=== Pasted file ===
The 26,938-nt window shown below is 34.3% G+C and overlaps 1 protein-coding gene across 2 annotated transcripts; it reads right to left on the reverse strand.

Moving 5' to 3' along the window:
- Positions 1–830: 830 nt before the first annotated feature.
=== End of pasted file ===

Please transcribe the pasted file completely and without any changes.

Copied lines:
The 26,938-nt window shown below is 34.3% G+C and overlaps 1 protein-coding gene across 2 annotated transcripts; it reads right to left on the reverse strand.

Moving 5' to 3' along the window:
- Positions 1–830: 830 nt before the first annotated feature.